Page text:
A biological medicine, or biologic, is a type of hospital treatment for some long-term medical conditions, including rheumatoid arthritis ↗, Crohn's disease ↗, psoriasis ↗ and ankylosing spondylitis ↗.
The medicine is made from proteins and other substances produced by the body.
It's a liquid that's given as a drip or injection pen.
A biosimilar is a newer version of the original biological drug. It works in the same way.
Why use biosimilars?
Biosimilar medicines generally cost less than the "original brand" biological medicine, but they're just as safe and effective.
Switching patients from the original biological medicine to a biosimilar could save the NHS hundreds of millions of pounds.
And you shouldn't notice any difference – your body should respond in the same way to the newer version of the medicine.
Are biosimilars safe?
Biosimilars are thoroughly tested in clinical trials to show they work just as well and are just as safe as the original biological medicine.
To be used in the UK, biosimilars must be approved and licensed in the same way as all medicines.
Are biosimilars the same as generics?
No. Generics are exact copies of the original medicine – for example, a supermarket-brand ibuprofen is the generic version or copy of Nurofen.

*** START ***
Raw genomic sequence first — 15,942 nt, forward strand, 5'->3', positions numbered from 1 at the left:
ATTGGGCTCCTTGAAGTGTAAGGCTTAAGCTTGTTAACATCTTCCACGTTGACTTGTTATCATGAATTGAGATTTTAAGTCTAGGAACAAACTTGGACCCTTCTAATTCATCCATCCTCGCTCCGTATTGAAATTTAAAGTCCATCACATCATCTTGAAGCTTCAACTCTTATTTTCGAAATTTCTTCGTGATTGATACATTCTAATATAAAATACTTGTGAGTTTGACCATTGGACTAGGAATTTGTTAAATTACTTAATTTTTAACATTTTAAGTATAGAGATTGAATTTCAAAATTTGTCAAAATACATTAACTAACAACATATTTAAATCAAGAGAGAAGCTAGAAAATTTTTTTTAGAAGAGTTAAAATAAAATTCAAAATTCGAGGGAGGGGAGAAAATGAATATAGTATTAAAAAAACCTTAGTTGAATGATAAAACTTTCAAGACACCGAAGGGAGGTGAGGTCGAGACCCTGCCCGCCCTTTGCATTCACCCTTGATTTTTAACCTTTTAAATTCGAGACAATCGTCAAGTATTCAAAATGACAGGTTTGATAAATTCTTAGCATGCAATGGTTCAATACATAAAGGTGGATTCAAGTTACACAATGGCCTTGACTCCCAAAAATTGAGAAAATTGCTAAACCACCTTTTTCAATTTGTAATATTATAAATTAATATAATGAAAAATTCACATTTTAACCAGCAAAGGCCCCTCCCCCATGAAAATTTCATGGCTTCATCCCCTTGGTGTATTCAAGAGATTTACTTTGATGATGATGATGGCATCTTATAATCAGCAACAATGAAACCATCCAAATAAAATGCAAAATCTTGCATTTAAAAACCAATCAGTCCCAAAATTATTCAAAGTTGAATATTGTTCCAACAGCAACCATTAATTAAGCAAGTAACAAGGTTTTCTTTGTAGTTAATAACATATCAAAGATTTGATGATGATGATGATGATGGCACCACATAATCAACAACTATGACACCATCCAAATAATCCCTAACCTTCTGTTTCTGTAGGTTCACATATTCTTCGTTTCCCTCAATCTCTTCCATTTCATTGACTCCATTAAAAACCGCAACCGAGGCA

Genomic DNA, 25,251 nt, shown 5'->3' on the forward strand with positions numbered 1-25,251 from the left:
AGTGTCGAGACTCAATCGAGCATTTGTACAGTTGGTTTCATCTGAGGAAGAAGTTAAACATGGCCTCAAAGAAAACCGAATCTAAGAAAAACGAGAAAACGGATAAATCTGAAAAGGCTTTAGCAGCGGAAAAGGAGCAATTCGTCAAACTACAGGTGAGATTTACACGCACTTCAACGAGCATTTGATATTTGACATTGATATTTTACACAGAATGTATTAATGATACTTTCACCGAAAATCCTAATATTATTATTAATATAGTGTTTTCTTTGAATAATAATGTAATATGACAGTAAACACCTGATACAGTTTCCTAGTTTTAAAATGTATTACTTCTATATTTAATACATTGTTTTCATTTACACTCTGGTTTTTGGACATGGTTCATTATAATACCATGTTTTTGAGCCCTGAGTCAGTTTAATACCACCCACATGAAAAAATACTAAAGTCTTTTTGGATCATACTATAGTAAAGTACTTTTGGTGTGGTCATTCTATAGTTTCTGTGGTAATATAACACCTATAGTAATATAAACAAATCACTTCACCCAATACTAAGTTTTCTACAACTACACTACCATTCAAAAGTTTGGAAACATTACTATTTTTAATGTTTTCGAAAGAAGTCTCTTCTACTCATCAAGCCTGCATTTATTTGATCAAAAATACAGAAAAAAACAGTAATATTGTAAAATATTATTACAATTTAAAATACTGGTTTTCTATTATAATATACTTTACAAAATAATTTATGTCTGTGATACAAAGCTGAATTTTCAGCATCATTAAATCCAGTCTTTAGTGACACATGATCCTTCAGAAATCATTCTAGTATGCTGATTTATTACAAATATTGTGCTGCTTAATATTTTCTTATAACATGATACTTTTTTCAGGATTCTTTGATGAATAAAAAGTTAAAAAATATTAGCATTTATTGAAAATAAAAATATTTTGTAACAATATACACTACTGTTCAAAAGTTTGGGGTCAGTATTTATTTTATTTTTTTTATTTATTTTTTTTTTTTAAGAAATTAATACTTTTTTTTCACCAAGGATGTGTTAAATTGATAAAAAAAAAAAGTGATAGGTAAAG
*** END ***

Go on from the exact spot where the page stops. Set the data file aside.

Biosimilars aren't generics because they aren't completely identical to the original medicine. But they're just as safe and effective.
Switching to a biosimilar version of adalimumab (Humira)
Adalimumab is a biological medicine used to treat inflammatory conditions, such as Crohn's disease, psoriasis and rheumatoid arthritis.
The brand name of the original drug is Humira.
Biosimilar versions of adalimumab will be available in the NHS from December 2018.
If you have been taking adalimumab (Humira) and your hospital decides to start using biosimilars, you should receive a letter explaining this.
It should give details of who you can contact if you have any questions.
You should be offered a conversation with your doctor or specialist nurse before you're prescribed a biosimilar.
Any decision to switch to a biosimilar will take into account your needs and preferences, as well as the available clinical evidence.
Together with your doctor or nurse, you can agree on the best medicine for you. In some cases this may mean continuing with Humira and not switching.
- NHS: biological treatments for rheumatoid arthritis ↗
- National Rheumatoid Arthritis Society (NRAS): biosimilars – what are they and how do they differ from the biologics ↗
Psoriasis and psoriatic arthritis
- NHS: tablets, capsules and injections for psoriasis ↗
- NHS: treating psoriatic arthritis ↗
- Psoriasis Association: biologic treatments for psoriasis ↗
Crohn's disease and ulcerative colitis
- NHS: biological treatments for Crohn's disease ↗
- NHS: ulcerative colitis – treating severe flare-ups ↗
- Crohn's & Colitis UK: biologic drugs in IBD ↗
- Birdshot Uveitis Society: biologics ↗